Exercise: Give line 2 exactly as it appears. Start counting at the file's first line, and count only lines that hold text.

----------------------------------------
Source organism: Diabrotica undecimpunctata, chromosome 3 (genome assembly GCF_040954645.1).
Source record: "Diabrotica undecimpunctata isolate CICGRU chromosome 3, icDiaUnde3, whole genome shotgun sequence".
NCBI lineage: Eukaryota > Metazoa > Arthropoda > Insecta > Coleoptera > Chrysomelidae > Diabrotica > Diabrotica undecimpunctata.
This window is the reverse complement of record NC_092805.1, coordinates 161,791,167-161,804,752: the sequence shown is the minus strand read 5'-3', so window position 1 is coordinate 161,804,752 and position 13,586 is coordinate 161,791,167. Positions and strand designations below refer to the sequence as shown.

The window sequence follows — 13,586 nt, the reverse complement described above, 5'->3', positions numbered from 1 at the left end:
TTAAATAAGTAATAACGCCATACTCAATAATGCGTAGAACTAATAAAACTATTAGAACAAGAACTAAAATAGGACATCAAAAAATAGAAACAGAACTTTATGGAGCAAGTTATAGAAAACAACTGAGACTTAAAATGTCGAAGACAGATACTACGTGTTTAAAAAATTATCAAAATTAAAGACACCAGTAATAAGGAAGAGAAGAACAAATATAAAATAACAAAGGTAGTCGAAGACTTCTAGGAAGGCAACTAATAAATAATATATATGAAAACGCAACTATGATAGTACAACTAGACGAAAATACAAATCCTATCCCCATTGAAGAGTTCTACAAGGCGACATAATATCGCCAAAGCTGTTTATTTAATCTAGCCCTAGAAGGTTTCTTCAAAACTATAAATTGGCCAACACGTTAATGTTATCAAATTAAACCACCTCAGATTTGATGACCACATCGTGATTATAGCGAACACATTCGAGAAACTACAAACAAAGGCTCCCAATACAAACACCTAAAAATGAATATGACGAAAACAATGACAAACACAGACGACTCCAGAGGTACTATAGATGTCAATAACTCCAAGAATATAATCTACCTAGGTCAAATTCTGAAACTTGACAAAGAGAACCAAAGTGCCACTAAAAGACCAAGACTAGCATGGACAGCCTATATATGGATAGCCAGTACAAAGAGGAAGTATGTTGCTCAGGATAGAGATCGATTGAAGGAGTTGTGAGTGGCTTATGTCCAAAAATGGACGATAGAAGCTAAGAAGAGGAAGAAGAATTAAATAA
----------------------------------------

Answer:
Source record: "Diabrotica undecimpunctata isolate CICGRU chromosome 3, icDiaUnde3, whole genome shotgun sequence".